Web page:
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Op-Ed: A ‘Cure’ for Diabetes? The Last Miles

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Op-Ed: A ‘Cure’ for Diabetes? The Last Miles

“How did we get here and where are we going?”

That’s what headlines across the nation and around the world recently proclaimed after clinical trial results showed that the first human subject of a stem cell-derived replacement therapy needed 91% less insulin after just a half dose of the therapy.

As a scientist, head of the largest global nonprofit funder of type 1 diabetes (T1D) research, and a person who has lived with type 1 diabetes for over 35 years, I applaud the brilliant researchers that made this advance possible. JDRF is proud that we started funding research studies over 20 years ago that contributed to this breakthrough. The challenge and the opportunity today is to see this exciting advancement reach the millions of people who live with T1D around the world. To accelerate cures for type 1 diabetes and other life-threatening diseases, we need strategic collaborations, which bring together patients, researchers, policymakers, and company leaders.

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This exciting diabetes advancement began in the late 1990s, when JDRF led efforts in Congress and prior administrations, along with other patient and health advocacy organizations and research institutions, to create and expand federal policies on stem cell research.

We used our international network to initiate funding partnerships with governmental agencies outside the United States, launched research into stem cells worldwide, and were invited to be a founding member — the only foundation — of the International Stem Cell Forum, all before 2004.

In funding, JDRF awarded numerous grants that are just now reaching clinical trials — offering a light at the end of the tunnel for people burdened by type 1 diabetes and the management and complications that it brings.

In August 2000, JDRF funded Douglas Melton, PhD, with a 10-year grant to make beta cells from stem cells, funding facility construction and research that brought about the first new human embryonic stem cell lines in 2004.

In 2014 and 2015, Dr. Melton published a paper that outlines how to make stem cells into beta cells and founded Semma Therapeutics. Shortly thereafter, the JDRF T1D Fund — JDRF’s innovative venture philanthropy fund — made one of its first investments in the company. Two years later, Semma was acquired by Vertex for almost $1 billion.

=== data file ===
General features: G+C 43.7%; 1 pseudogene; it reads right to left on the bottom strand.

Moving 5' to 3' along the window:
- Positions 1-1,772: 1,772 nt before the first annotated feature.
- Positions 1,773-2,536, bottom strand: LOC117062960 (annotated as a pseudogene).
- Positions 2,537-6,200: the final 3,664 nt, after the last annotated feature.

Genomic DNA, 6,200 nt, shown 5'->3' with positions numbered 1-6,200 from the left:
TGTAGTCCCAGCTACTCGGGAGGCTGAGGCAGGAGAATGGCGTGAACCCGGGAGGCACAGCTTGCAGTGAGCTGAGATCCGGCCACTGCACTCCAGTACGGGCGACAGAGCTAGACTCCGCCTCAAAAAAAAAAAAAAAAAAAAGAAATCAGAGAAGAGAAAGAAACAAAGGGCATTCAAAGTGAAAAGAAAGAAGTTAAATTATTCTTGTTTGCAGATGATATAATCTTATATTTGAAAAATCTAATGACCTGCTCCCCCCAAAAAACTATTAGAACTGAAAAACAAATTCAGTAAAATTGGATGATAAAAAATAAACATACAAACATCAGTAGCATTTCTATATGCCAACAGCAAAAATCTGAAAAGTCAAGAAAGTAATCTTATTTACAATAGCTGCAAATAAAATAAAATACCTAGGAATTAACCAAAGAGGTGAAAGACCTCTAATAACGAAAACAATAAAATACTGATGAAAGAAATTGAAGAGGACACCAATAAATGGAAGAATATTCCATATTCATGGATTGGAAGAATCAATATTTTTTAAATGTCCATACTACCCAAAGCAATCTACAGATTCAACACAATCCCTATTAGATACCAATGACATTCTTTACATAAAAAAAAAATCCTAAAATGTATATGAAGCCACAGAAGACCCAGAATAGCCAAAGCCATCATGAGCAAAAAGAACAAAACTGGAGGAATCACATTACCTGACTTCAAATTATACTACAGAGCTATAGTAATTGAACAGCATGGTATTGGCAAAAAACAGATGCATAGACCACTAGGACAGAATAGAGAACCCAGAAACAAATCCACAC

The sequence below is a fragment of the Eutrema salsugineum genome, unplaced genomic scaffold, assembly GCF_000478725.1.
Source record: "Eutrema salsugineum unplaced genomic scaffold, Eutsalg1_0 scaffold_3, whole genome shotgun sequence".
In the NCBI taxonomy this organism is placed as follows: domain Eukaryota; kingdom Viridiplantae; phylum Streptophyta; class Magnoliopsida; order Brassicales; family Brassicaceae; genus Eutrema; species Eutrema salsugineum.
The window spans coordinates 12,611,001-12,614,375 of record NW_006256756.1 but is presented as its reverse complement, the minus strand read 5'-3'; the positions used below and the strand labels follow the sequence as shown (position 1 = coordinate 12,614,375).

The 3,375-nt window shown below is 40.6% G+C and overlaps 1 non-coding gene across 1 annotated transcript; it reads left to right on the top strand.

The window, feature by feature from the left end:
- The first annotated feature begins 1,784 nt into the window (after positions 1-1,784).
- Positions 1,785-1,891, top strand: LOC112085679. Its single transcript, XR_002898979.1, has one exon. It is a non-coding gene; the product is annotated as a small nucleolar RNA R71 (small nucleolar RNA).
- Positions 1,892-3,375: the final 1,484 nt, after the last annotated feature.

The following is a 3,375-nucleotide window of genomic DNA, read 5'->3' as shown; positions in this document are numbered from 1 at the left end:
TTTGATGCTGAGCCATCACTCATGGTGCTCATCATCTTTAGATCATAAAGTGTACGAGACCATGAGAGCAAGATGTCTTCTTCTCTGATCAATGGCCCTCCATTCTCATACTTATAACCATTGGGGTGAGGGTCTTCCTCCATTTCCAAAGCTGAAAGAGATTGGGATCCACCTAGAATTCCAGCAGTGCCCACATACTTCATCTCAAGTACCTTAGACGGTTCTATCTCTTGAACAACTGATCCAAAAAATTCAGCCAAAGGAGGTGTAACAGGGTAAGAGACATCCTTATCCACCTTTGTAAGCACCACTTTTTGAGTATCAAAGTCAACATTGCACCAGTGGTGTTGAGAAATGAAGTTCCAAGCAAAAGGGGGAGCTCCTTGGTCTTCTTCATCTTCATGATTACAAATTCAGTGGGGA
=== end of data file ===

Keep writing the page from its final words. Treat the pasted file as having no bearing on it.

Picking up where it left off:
Vertex started a clinical trial of VX-880 — the stem-cell derived therapy recently covered extensively by news media outlets.

This very important milestone is built upon years of work by many committed stakeholders. It took actions by JDRF, the federal government, leading academic research teams, and multiple companies like The Leona M. and Harry B. Helmsley Charitable Trust to get us this far. JDRF funding has totaled $150 million in direct funding and millions more in indirect funding so far — and advocacy efforts. The payoff when successful will be much greater. Eliminating the need for people with diabetes to take insulin, significantly reducing both the human and economic costs of this devastating disease.

Stem cell-derived islets could provide an unlimited source of insulin cells that, in theory, could be available to all people with type 1 diabetes. Now is the time to double down to ensure that we accelerate through these last miles and see the first cures for people with type 1 diabetes become available.

It’s been 20-plus years of research that has brought us to a place where stem cell-derived islets could be tested in people. And once we have proven, approved therapies, it will take more time to ensure everyone who needs them has access to them.

JDRF is in it for the long haul, and we believe that competition drives innovation and that “multiple shots on goal” is a good thing. JDRF and our JDRF T1D Fund will continue to support the research, companies, and policies required to see these advancements into the hands of people around the world. We believe that someday, you’ll read about type 1 diabetes not in your medical books, but in your history books. We believe that someday, type 1 diabetes will be a thing of the past, and stem cell-based therapies will be part of the cures for this disease. And it will be because of science — and critical collaborations that bring those breakthroughs to people who need them.

Want to learn more about the new stem-cell-based therapy? Read “Vertex: New Stem Cell Based Type 1 Diabetes Treatment Shown Effective in First Patient.”

Aaron J. Kowalski, PhD

Aaron J. Kowalski, PhD

Aaron J. Kowalski, PhD on social media

Kowalski is President and Chief Executive Officer of JDRF.

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